echo 'SUBSYSTEM=="usb", ATTR{idVendor}=="22b8", MODE="0666", GROUP="plugdev"' | sudo tee /etc/udev/rules.d/51-android-usb.rules

Make sure that you replace 22b8 with the identifier you get in the above command.

Now check that your device is properly connecting to ADB, the Android Debug Bridge, by running adb devices.

$ adb devices
List of devices attached
emulator-5554 offline # Google emulator
14ed2fcc device # Physical device

Seeing device in the right column means the device is connected. You must have only one device connected at a time.

3. Run your app#

Type the following in your command prompt to install and launch your app on the device:

$ npx react-native run-android

If you get a "bridge configuration isn't available" error, see Using adb reverse.

Hint: You can also use the React Native CLI to generate and run a Release build (e.g. npx react-native run-android --variant=release).

Connecting to the development server

You can also iterate quickly on a device by connecting to the development server running on your development machine. There are several ways of accomplishing this, depending on whether you have access to a USB cable or a Wi-Fi network.

Method 1: Using adb reverse (recommended)#

You can use this method if your device is running Android 5.0 (Lollipop) or newer, it has USB debugging enabled, and it is connected via USB to your development machine.

Run the following in a command prompt:

$ adb -s <device name> reverse tcp:8081 tcp:8081

To find the device name, run the following adb command:

$ adb devices

You can now enable Live reloading from the Developer menu. Your app will reload whenever your JavaScript code has changed.

Method 2: Connect via Wi-Fi#

You can also connect to the development server over Wi-Fi. You'll first need to install the app on your device using a USB cable, but once that has been done you can debug wirelessly by following these instructions. You'll need your development machine's current IP address before proceeding.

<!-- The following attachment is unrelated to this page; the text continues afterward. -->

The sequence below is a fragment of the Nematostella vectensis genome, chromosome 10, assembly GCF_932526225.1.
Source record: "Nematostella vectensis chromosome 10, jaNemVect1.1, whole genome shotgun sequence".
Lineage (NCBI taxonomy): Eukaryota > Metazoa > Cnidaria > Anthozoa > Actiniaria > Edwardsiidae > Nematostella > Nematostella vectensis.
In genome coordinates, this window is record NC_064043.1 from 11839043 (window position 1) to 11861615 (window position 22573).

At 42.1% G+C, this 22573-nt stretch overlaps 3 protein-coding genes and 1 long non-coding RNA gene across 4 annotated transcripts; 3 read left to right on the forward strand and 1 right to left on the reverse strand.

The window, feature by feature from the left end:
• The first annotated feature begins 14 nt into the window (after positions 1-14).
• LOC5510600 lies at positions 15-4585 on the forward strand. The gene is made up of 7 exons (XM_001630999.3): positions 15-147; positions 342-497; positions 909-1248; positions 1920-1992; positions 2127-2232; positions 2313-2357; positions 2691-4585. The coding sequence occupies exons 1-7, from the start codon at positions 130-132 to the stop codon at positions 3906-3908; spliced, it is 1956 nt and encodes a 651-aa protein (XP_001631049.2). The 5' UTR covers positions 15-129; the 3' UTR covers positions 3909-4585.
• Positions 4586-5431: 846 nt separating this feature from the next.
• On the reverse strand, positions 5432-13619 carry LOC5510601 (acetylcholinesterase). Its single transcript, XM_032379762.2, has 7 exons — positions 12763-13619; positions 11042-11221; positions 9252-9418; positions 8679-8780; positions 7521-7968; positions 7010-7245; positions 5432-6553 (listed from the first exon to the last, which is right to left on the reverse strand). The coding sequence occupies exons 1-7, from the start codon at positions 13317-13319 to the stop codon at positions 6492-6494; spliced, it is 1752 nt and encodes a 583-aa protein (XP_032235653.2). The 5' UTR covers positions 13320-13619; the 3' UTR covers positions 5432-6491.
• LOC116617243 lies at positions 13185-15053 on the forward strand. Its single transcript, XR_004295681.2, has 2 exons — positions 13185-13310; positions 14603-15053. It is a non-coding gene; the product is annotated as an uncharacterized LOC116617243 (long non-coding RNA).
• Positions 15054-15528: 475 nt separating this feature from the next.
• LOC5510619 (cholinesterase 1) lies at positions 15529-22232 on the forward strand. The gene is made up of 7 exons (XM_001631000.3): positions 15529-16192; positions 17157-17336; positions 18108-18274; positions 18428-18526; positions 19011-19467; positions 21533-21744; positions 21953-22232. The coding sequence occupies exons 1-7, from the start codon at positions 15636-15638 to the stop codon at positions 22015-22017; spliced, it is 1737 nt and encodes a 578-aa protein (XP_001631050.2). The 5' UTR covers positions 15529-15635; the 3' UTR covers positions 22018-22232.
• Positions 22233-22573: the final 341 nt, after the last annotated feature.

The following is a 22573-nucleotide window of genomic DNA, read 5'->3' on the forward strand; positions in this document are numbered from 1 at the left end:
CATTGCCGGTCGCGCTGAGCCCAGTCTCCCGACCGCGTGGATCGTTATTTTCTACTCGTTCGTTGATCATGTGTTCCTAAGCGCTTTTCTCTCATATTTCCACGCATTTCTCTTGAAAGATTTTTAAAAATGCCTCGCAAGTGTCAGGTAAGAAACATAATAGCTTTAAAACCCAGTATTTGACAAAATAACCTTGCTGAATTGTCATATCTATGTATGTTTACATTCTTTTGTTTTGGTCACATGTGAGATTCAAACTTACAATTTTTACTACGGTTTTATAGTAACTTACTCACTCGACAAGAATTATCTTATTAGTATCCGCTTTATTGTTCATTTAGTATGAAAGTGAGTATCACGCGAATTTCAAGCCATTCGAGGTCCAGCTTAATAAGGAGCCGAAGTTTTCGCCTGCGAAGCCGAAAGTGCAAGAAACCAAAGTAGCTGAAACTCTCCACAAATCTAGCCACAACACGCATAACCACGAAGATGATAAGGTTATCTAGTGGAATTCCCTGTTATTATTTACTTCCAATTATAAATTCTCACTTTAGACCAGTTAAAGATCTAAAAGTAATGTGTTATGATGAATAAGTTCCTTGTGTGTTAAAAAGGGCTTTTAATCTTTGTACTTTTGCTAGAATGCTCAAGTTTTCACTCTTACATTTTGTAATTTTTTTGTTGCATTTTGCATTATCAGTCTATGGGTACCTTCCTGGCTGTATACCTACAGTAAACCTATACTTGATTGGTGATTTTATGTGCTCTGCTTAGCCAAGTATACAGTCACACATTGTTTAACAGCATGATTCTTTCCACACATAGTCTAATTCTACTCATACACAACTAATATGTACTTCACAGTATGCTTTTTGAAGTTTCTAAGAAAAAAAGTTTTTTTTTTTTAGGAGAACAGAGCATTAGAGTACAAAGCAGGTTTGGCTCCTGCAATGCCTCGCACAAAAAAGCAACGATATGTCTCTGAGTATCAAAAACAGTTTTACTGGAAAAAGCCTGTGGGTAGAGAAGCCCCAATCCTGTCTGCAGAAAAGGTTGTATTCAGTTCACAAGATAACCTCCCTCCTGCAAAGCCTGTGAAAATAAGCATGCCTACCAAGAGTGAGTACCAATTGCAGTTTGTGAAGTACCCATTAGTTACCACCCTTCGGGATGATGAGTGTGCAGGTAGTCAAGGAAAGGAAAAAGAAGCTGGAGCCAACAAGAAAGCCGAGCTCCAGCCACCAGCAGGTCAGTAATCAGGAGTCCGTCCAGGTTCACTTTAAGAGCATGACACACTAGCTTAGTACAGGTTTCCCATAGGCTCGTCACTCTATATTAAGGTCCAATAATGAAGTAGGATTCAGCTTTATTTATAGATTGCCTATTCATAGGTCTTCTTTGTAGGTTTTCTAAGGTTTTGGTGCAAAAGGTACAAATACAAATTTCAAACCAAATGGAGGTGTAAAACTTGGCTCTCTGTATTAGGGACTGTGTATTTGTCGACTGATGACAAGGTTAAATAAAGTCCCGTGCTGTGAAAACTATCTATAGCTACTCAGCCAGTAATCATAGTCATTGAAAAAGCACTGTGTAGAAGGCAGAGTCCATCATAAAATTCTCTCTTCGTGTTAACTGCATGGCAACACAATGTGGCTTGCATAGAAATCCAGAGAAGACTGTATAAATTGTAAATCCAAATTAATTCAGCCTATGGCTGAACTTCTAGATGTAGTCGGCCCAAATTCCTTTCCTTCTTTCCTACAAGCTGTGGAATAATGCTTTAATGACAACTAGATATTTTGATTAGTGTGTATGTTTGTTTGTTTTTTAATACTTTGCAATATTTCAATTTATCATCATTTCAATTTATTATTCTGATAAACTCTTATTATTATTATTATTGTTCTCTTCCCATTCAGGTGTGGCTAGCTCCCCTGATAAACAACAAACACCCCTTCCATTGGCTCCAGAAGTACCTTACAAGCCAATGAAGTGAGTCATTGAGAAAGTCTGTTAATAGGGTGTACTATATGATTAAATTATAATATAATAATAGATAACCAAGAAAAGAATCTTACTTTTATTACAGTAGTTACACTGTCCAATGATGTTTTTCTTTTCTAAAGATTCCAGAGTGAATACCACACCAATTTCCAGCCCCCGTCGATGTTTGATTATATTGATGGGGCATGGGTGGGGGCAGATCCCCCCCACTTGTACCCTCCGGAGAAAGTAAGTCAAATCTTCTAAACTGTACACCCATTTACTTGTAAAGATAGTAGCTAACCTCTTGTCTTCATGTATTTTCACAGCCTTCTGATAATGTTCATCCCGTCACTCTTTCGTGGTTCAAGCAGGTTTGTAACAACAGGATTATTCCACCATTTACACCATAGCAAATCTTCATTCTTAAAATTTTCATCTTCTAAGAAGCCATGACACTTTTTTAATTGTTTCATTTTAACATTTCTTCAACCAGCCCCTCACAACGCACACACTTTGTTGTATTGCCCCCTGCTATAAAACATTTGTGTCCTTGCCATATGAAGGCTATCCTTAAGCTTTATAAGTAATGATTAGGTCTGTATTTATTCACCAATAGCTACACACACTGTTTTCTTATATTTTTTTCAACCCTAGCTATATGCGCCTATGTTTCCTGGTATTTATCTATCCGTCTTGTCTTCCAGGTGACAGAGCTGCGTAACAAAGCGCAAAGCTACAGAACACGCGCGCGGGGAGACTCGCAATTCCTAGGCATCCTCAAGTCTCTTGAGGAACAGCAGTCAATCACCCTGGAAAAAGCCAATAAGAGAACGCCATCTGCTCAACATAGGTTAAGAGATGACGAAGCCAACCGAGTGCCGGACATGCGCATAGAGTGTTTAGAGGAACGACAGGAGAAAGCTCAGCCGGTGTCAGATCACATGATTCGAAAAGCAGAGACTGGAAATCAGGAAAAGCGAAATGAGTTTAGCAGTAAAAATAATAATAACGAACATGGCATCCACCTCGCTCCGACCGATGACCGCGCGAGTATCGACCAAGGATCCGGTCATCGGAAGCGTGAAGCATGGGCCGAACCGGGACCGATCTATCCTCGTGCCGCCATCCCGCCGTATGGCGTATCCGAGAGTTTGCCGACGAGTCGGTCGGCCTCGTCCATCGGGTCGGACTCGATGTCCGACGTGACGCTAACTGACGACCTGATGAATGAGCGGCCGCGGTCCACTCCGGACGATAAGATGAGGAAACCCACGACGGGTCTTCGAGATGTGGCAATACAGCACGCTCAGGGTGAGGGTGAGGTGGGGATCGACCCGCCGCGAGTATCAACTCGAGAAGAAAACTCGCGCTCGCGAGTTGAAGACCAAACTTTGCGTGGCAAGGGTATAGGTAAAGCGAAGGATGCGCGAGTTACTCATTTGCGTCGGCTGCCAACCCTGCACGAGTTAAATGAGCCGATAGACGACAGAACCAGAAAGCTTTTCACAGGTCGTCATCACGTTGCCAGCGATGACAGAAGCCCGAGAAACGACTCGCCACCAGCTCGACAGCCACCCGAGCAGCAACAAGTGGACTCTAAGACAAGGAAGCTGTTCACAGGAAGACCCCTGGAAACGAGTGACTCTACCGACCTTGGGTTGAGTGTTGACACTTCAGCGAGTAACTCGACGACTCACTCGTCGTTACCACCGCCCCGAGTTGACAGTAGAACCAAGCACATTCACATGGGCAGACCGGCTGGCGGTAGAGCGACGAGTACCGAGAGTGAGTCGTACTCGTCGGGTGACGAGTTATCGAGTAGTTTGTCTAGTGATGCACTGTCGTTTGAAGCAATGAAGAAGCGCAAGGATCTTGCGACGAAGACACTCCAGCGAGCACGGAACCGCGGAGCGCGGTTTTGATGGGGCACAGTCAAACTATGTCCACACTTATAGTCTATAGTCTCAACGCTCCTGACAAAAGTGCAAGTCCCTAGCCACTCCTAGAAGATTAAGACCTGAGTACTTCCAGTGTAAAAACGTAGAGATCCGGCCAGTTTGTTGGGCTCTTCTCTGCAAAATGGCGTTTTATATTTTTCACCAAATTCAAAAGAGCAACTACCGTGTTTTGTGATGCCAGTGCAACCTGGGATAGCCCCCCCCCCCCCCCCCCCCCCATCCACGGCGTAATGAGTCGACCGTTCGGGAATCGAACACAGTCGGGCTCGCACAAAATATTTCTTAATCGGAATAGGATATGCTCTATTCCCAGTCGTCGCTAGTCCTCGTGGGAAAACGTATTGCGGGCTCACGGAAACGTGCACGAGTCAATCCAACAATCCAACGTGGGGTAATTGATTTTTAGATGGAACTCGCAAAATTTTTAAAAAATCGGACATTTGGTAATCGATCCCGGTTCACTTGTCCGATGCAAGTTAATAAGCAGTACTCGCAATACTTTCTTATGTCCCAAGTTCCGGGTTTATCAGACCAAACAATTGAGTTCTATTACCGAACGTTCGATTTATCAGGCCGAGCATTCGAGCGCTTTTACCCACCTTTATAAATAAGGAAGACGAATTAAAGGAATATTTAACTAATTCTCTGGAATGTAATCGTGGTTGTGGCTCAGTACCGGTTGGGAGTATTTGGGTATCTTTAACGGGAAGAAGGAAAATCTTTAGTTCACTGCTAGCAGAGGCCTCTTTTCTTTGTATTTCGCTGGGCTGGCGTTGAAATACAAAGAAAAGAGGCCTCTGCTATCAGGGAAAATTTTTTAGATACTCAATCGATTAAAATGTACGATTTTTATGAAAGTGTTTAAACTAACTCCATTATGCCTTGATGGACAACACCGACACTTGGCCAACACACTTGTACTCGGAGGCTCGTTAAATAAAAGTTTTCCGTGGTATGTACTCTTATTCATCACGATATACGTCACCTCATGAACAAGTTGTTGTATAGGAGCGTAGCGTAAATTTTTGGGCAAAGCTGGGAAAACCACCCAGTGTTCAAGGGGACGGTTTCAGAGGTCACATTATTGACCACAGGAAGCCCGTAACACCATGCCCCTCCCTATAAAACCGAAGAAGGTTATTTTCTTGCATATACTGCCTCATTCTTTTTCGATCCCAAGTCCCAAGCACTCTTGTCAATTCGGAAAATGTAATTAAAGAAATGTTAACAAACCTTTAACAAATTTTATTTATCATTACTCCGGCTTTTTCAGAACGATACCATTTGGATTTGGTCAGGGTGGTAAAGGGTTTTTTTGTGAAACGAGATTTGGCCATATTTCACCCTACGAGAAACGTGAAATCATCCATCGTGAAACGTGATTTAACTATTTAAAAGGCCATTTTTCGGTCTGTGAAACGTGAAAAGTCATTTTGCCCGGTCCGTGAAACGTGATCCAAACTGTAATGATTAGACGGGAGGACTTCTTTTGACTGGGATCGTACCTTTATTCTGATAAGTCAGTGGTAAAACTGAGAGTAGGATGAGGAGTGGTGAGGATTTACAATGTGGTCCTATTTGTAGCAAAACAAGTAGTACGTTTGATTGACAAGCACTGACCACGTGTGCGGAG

Open a terminal and type /sbin/ifconfig to find your machine's IP address.

  1. Make sure your laptop and your phone are on the same Wi-Fi network.
  2. Open your React Native app on your device.
  3. You'll see a red screen with an error. This is OK. The following steps will fix that.
  4. Open the in-app Developer menu.
  5. Go to Dev Settings โ†’ Debug server host & port for device.
  6. Type in your machine's IP address and the port of the local dev server (e.g. 10.0.1.1:8081).
  7. Go back to the Developer menu and select Reload JS.

You can now enable Live reloading from the Developer menu. Your app will reload whenever your JavaScript code has changed.

Building your app for production#

You have built a great app using React Native, and you are now itching to release it in the Play Store. The process is the same as any other native Android app, with some additional considerations to take into account. Follow the guide for generating a signed APK to learn more.